Aldi Black Friday Ad



Disclaimer: I was not paid or sponsored by Aldi, I just really liked their attitude! 
Originally published November 2014, but still painfully relevant today! 

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10 comments

  1. I hate the hype. Online it's okay, nobody is getting crushed or getting in a fight with a stranger. Either it's in stock or its not - no drama, no panic, no queue. I hate the instore drama I've seen on the news today. Looked like looting and rioting not shopping.

    Ps, well played there Aldi!!!

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    1. It's been horrible to watch, hopefully next year more stores will follow Aldi's example!

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  2. Great piece Mrs D. Impressed as always with how you put things across and this couldnt have been more spot on

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  3. Great post Lucy I too was disgusted why i was watching live on the tv yesterday morning these stores just won't learn and unfortunately it will be the same again year after yea.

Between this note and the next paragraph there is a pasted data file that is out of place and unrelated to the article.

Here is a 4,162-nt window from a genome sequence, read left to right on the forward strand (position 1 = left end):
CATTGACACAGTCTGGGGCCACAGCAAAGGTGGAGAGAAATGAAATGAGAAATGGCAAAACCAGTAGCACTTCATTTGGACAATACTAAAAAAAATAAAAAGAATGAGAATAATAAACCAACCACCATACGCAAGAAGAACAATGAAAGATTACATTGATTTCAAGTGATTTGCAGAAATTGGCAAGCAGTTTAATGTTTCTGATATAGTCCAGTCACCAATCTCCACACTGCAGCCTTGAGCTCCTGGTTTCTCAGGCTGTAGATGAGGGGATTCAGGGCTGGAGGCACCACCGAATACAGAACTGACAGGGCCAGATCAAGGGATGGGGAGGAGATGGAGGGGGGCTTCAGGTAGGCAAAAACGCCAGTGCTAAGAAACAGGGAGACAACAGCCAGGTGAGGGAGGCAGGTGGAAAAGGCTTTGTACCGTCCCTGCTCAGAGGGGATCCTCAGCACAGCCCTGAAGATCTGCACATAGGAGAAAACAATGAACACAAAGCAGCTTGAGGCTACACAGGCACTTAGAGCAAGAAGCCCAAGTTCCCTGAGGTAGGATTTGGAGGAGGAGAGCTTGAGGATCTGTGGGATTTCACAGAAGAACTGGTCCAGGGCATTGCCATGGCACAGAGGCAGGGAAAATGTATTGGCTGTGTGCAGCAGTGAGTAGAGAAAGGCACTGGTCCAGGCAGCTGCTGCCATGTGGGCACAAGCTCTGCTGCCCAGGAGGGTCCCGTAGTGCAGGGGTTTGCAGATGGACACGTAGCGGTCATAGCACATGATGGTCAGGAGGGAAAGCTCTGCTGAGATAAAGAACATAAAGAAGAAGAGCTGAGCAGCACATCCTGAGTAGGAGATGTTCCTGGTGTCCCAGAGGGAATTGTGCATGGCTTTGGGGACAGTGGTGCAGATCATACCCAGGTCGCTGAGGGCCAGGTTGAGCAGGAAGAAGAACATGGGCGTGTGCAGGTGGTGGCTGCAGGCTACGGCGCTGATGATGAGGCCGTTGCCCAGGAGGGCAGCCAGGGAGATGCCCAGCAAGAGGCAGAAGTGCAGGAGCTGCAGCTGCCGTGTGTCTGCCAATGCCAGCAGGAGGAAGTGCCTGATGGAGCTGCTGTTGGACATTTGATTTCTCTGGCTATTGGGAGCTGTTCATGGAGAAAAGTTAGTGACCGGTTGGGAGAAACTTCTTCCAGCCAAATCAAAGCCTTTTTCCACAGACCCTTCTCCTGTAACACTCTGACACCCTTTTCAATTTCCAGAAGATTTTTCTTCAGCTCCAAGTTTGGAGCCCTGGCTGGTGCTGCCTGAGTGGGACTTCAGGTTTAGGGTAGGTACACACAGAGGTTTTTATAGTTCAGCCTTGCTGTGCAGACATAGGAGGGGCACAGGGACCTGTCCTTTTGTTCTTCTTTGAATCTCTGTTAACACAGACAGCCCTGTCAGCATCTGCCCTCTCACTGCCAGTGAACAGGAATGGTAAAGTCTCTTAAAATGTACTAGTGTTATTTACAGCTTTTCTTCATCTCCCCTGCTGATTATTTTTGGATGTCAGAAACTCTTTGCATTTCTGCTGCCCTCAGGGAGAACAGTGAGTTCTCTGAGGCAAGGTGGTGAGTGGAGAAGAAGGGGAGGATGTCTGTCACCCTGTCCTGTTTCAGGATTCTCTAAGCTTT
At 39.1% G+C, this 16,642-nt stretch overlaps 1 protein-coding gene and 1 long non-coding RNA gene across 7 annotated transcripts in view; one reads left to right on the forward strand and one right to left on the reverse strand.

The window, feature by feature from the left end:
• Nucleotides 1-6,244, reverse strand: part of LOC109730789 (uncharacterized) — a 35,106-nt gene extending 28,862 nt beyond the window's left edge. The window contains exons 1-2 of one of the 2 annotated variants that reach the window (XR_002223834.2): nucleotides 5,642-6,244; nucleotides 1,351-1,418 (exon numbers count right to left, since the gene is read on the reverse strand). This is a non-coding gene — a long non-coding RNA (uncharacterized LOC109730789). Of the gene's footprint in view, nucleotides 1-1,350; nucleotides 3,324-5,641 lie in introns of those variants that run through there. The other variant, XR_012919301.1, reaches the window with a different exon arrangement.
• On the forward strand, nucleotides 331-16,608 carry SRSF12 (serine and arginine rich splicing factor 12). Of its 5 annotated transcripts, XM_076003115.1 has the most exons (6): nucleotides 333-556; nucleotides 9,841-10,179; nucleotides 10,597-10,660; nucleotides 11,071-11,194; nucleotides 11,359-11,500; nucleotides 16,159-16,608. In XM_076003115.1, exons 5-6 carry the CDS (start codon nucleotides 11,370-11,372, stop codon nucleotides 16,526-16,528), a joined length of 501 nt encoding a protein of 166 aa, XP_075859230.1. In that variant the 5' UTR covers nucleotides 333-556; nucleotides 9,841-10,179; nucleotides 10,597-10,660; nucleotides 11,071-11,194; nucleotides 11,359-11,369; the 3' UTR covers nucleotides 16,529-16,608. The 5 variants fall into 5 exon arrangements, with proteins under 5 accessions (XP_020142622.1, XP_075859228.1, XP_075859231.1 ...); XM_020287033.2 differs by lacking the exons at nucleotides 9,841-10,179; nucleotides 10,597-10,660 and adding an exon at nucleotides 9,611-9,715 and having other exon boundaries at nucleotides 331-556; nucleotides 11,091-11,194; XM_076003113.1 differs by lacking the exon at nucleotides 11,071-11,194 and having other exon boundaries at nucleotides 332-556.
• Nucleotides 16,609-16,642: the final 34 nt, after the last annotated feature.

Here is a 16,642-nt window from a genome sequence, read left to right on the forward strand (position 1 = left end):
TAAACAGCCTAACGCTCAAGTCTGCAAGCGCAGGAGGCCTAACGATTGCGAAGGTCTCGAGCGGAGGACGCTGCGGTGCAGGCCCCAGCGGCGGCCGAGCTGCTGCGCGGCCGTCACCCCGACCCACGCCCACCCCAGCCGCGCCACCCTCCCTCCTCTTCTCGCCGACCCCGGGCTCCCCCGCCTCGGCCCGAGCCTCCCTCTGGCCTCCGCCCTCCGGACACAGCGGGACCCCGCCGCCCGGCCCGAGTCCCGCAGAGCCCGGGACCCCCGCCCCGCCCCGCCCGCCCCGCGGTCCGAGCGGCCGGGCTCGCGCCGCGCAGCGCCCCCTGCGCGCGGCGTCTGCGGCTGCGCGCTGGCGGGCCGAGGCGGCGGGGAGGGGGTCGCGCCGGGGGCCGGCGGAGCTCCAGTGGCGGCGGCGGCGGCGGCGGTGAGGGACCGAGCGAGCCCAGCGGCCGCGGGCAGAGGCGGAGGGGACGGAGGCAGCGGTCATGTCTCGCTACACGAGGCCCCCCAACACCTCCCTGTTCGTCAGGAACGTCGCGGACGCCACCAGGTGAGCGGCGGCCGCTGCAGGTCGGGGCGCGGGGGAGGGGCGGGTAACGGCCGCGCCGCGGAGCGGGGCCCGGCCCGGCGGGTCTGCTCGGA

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    1. Yes, I think you're right. It's a shame people can't afford to vote with their feet!

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  4. I totally agree, I don't want to see aggression, tears and desperation when shopping. I love your comment - "can we not rely on honest prices and clever marketing to bring in custom" well said!

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    Replies
    1. Thank you, let's hope some more shops take notice next year!

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  5. I Agree , it all goes a bit too crackers in the name of a bargain

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  6. unfortunately all true in todays Britain,people are so desperate for any kind of bargain extremes are whats left ,3rd world Britain is what we are known as now from the rest of the world thanks to the government who knows best